B-cell leukemia/lymphoma 2
epidermal growth factor receptor
focal adhesion kinase
transforming growth factor-beta.
Friedl P, Wolf K: Tumour-cell invasion and migration: diversity and escape mechanisms. Nature Rev Cancer. 2003, 3: 362-74. 10.1038/nrc1075.
Aznavoorian S, Murphy AN, Stetler-Stevenson WG, Liotta LA: Molecular aspects of tumor cell invasion and metastasis. Cancer. 1993, 71: 1368-83.
Stetler-Stevenson WG, Aznavoorian S, Liotta LA: Tumor cell interactions with the extracellular matrix during invasion and metastasis. Ann Rev Cell Biol. 1993, 9: 541-73.
Aeschlimann D, Thomazy V: Protein crosslinking in assembly and remodelling of extracellular matrices: the role of transglutaminases. Connect Tissue Res. 2000, 41: 1-27.
Fesus L, Piacentini M: Transglutaminase 2: an enigmatic enzyme with diverse functions. Trends Biochem Sci. 2002, 27: 534-9. 10.1016/S0968-0004(02)02182-5
Prince CW, Dickie D, Krumdieck CL: Osteopontin, a substrate for transglutaminase and factor XIII activity. Biochem Biophys Res Commun. 1991, 177: 1205-10. 10.1016/0006-291X(91)90669-X
Stephens P, Grenard P, Aeschlimann P, Langley M, Blain E, Errington R, Kipling D, Thomas D, Aeschlimann D: Crosslinking and G-protein functions of transglutaminase 2 contribute differentially fibroblast wound healing responses. Journal of Cell Sci. 2004, 117: 3389-3403. 10.1242/jcs.01188.
Chen JS, Mehta K: Tissue transglutaminase: an enzyme with a split personality. Int J Biochem Cell Biol. 1999, 31: 817-36. 10.1016/S1357-2725(99)00045-X
Lorand L, Graham RM: Transglutaminases: crosslinking enzymes with pleiotropic functions. Nature Rev Mol Cell Biol. 2003, 4: 140-56. 10.1038/nrm1014.
Aeschlimann D, Paulsson M: Cross-linking of laminin-nidogen complexes by tissue transglutaminase. A novel mechanism for basement membrane stabilization. J Biol Chem. 1991, 266: 15308-17.
Kaartinen MT, Pirhonen A, Linnala-Kankkunen A, Maenpaa PH: Transglutaminase-catalyzed cross-linking of osteopontin is inhibited by osteocalcin. J Biol Chem. 1997, 272: 22736-41. 10.1074/jbc.272.36.22736
Kleman JP, Kleman JP, Aeschlimann D, Paulsson M, Vander Rest M: Transglutaminase-catalyzed cross-linking of fibrils of collagen V/XI in A204 rhabdomyosarcoma cells. Biochemistry. 1995, 34: 13768-75. 10.1021/bi00042a007
Griffin M, Smith LL, Wynne J: Changes in transglutaminase activity in an experimental model of pulmonary fibrosis induce by paraquat. Br J Exp Pathol. 1979, 60: 653-61.
Johnson TS, Griffin M, Thomas GL, Skill J, Cox A, Yang B, Nicholas B, Birckbichler PJ, Muchaneta-Kubara C, El Nahas AM: The role of transglutaminase in the rat subtotal nephrectomy model of renal fibrosis. J Clin Invest. 1997, 99: 2950-60.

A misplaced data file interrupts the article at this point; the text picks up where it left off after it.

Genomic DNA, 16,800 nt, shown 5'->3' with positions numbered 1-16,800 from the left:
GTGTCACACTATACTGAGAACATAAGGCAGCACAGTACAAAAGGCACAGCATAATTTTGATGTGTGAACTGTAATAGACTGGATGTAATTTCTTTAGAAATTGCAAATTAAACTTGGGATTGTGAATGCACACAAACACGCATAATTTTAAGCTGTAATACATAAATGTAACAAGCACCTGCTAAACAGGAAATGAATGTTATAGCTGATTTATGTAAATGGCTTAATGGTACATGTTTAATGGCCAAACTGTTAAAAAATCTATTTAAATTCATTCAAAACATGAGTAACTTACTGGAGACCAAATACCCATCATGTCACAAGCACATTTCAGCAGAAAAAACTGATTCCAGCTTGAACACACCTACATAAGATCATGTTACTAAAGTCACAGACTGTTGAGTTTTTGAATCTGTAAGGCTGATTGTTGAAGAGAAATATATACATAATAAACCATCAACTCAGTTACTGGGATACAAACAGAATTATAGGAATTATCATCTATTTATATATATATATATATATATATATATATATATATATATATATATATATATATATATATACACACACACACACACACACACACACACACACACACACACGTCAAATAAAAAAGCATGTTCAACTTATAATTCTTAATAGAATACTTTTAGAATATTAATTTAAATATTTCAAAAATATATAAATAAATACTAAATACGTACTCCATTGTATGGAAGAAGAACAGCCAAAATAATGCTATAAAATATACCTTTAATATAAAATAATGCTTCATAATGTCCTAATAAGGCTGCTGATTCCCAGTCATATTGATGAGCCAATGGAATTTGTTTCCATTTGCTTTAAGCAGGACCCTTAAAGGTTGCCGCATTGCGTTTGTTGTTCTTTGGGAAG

Gross SR, Balklava Z, Griffin M: Importance of tissue transglutaminase in repair of extracellular matrices and cell death of dermal fibroblasts after exposure to a solarium ultraviolet A source. J Invest Dermatol. 2003, 121: 412-23. 10.1046/j.1523-1747.2003.12353.x
Johnson TS, kill NJ, El Nahas AM, Oldroyd SD, Thomas GL, Douthwaite JA, Haylor JL, Griffin M: Transglutaminase transcription and antigen translocation in experimental renal scarring. J Am Soc Nephrol. 1999, 10: 2146-57.
Nunes I, Gleizes PE, Metz CN, Rifkin DB: Latent transforming growth factor-beta binding protein domains involved in activation and transglutaminase-dependent cross-linking of latent transforming growth factor-beta. J Cell Biol. 1997, 136: 1151-63. 10.1083/jcb.136.5.1151
Clark DA, Coker R: Transforming growth factor-beta (TGF-beta). Int J Biochem Cell Biol. 1998, 30: 293-8. 10.1016/S1357-2725(97)00128-3
Taipale J, Saharinen J, Keski-Oja J: Extracellular matrix-associated transforming growth factor-beta: role in cancer cell growth and invasion. Adv Cancer Res. 1998, 75: 87-134.
Stracke ML, Murata J, Aznavoorian S, Liotta LA: The role of the extracellular matrix in tumor cell metastasis. In Vivo. 1994, 8: 49-58.
Wang RN, Zhu YB, Xue JY: The relation between integrin, type IV collagenase and extracellular matrix in invasion and metastasis of gastric carcinoma. Chinese J Pathol. 1994, 23: 278-81.
Itano N, Yamada Y, Yoshida M, Kimata K: Cancer metastasis and extracellular matrix. Japn J Cancer Chemother. 1999, 26: 1663-8.
Chen J, Kanopleva M, Multani A, Pathak S, Mehta K: Drug resistant breast cancer MCF-7 cells are paradoxically sensitive to apoptosis. J Cell Physiol. 2004, 200: 223-34. 10.1002/jcp.20014
Chen JS, Agarwal N, Mehta K: Multidrug-resistant MCF-7 breast cancer cells contain deficient intracellular calcium pools. Breast Cancer Res Treat. 2002, 71: 237-47. 10.1023/A:1014461832403
Devarajan E, Chen J, Multani AS, Pathak S, Sahin AA, Mehta K: Human breast cancer MCF-7 cell line contains inherently drug-resistant subclones with distinct genotypic and phenotypic features. Int J Oncol. 2002, 20: 913-20.